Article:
tigers and inspiration

July 24, 2013

by william choukeir

the need for certainty is the greatest disease the mind faces.
—Robert Greene

you’re either a designer or hospitality concept-owner. you’re standing before a tiger ready to leap at you with his claws. naturally, you don’t take notice of the wet grass, nor feel the warmth of the sun. instead, you’re so tense that you’ve isolated out everything but the tiger. it’s highly unlikely that you’ll get a spark of inspiration right now.

when we focus on a project, it’s just like facing a tiger. our attention becomes so focused and narrow, we grow tense, and the mind reduces the amount of stimuli down to only what’s vital. we fail to notice all the inspiring possibilities around us.

best selling author Robert Greene, in his book ‘Mastery’, gives us two steps that help us invite inspiration.

  1. RELAX
    you relax without focusing directly on the problem. you take walks or attend unrelated activities. the tension disappears and you can easily accept incoming stimuli. you invite unexpected ideas no matter how irrational, then explore where they lead. you note down these ideas, especially when you’re most relaxed; while dozing off to sleep or waking up.
  2. WIDEN YOUR SEARCH
    our minds are limited and cannot explore all possibilities. instead we rely on random stimulation, which leads to inspiration. to maximise this, you widen your search into other fields. most importantly you’ll want to trust this process. trust that the mind, when exposed to a multitude of unrelated ideas, will make the most unheard-of associations; associations often labeled as genius.

you could also apply these lessons to the spaces you create for your team and customers, to maximse creativity and inspiration. let’s learn from these giants.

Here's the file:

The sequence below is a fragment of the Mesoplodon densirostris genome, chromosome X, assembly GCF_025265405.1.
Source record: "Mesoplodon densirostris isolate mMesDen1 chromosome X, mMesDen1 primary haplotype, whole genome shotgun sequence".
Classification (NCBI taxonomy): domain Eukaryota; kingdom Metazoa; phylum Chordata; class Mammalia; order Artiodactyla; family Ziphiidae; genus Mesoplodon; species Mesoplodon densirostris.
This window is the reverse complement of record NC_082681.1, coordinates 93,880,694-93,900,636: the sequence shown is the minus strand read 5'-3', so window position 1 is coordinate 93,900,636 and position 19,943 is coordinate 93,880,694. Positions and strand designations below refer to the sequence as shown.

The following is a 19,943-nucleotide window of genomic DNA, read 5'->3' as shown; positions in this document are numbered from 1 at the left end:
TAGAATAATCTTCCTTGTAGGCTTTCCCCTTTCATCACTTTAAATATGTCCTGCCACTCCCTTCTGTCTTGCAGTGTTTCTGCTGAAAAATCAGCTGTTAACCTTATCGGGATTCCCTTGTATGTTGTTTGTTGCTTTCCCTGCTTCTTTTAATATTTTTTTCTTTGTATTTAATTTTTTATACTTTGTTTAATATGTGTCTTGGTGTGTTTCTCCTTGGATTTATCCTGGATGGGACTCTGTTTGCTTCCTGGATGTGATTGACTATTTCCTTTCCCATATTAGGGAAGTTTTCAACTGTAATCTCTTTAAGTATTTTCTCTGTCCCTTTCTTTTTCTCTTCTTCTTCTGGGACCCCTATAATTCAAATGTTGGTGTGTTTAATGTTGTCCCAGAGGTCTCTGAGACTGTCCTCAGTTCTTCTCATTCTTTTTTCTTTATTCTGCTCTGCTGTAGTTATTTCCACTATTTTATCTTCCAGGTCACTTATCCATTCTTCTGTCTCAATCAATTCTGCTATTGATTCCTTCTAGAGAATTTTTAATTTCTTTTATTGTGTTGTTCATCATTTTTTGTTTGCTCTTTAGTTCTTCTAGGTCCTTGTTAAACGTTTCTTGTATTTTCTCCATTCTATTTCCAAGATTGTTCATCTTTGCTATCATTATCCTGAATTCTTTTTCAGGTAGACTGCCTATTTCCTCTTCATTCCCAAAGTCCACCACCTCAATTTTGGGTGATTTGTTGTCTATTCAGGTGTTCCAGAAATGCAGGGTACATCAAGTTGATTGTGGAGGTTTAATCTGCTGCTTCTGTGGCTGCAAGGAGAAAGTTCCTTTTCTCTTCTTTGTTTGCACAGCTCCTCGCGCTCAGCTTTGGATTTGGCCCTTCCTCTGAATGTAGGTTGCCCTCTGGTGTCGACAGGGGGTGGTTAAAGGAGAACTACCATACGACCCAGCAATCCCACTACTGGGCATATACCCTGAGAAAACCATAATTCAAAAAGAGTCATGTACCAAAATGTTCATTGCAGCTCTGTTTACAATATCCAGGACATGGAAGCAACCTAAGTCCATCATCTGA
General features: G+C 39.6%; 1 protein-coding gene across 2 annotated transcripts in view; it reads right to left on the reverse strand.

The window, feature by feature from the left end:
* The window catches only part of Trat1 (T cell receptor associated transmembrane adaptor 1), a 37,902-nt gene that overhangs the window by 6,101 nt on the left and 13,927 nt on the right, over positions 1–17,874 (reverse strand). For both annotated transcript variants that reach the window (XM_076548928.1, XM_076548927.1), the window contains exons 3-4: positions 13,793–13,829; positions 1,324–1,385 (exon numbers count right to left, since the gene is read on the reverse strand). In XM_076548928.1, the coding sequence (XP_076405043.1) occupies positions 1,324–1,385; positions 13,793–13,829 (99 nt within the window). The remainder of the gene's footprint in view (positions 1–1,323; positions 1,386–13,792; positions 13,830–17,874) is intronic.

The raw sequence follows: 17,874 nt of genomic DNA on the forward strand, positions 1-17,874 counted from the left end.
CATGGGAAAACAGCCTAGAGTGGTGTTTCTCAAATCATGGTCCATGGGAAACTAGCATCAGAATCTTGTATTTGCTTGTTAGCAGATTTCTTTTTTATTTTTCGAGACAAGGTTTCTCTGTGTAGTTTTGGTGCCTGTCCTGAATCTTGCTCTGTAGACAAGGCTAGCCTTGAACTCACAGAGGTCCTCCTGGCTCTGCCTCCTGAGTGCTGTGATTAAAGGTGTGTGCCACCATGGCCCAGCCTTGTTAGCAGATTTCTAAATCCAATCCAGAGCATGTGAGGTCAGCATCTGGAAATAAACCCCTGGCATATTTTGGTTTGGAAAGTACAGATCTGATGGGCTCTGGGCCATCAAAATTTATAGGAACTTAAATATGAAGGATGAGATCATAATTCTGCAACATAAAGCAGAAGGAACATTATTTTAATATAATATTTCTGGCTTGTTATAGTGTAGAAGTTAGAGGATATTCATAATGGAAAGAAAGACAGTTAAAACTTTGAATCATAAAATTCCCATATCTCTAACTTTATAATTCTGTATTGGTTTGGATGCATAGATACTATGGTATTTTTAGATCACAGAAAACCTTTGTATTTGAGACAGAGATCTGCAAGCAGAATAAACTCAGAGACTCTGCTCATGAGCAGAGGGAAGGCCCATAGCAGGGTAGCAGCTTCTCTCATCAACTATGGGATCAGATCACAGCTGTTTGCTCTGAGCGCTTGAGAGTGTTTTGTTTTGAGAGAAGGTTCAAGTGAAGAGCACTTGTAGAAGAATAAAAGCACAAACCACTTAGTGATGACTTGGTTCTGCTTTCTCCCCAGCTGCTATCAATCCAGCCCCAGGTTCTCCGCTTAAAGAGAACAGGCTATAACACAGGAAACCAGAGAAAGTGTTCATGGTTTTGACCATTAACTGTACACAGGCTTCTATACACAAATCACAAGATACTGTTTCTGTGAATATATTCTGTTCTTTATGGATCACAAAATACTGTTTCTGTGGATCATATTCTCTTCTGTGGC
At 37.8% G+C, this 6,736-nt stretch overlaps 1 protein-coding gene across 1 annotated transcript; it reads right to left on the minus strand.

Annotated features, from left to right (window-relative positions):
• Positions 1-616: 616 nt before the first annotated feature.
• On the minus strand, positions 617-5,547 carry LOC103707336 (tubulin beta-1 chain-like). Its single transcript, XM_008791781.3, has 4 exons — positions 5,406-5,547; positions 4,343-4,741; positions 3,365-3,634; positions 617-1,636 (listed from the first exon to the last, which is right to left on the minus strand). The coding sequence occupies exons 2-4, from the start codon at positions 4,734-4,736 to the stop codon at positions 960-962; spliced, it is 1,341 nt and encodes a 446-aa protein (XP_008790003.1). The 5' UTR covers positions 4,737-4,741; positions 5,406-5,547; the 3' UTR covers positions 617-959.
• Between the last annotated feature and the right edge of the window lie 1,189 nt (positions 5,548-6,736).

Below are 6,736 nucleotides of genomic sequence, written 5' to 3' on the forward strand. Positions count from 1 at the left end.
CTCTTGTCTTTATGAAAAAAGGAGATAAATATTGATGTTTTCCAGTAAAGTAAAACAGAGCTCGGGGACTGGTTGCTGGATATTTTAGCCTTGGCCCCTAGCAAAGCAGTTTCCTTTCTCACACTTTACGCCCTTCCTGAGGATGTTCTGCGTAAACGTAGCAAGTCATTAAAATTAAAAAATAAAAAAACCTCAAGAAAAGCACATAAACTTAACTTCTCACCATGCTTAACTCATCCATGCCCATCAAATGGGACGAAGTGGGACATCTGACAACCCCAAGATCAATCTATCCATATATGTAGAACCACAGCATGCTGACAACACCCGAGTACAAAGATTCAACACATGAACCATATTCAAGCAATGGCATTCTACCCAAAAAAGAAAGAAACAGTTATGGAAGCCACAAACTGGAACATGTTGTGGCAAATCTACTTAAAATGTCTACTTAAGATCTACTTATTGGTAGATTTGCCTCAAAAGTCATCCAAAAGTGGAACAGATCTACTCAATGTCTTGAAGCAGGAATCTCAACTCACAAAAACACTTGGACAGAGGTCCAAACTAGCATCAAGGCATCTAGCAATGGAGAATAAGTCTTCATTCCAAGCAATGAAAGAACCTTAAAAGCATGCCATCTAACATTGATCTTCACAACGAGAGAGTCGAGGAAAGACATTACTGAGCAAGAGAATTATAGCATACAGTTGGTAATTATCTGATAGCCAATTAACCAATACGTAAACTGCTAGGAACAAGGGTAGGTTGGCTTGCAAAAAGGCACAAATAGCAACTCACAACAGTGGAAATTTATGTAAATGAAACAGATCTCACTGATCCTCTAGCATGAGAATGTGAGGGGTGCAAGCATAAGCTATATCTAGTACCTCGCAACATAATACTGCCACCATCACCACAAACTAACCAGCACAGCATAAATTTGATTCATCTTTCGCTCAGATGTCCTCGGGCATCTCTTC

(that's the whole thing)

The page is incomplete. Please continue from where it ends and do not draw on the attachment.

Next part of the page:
Apple, Google, Pixar, and countless other giants can’t be wrong.

  • they make the spaces appear homely to promote a relaxed environment, which leads to a mind receptive to unrelated stimuli.
  • they integrate multiple types of seating to encourage long conversations.
  • they design all their sitting spaces to maximise random encounters, which maximises exposure to random stimuli.

Google studies show that this arrangement was responsible for innovations like Gmail and Street View, and has boosted creativity by 25%.

armed with this knowledge, both designers and hospitality concept-owners can benefit. concept-owners can either throw a tiger in front of their designers and create urgency, or they can give them the space to ignore ‘the need for certainty’, to step into the unknown, and to invite inspiration. each has its pros and cons. the best judge is you.

here is some inspiration of how Google and Pixar design their seating arrangements:
(Pixar photographs by Sharon Risedorph)


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3 Responses to “tigers and inspiration”

  1. very nice newsletter!

    apple,google,pixar…and we can add casafekra. this is the feeling I get now that I have joined the team and feel comfortable in a very relaxed office.

    I really hope we can grow this company and inspire all team members to join in.

  2. thank you Joe!
    much appreciated.

  3. […] spaces that create a positive affect reinforce ‘breadth thinking’, imagination, and our ability to make connections between seemingly unrelated subjects [4,5]. a study shows that individuals surrounded by positive affect can make 25% more connections than those in a neutral space [5]. no wonder Google, Apple, and Pixar use positive affect to drive innovation. […]

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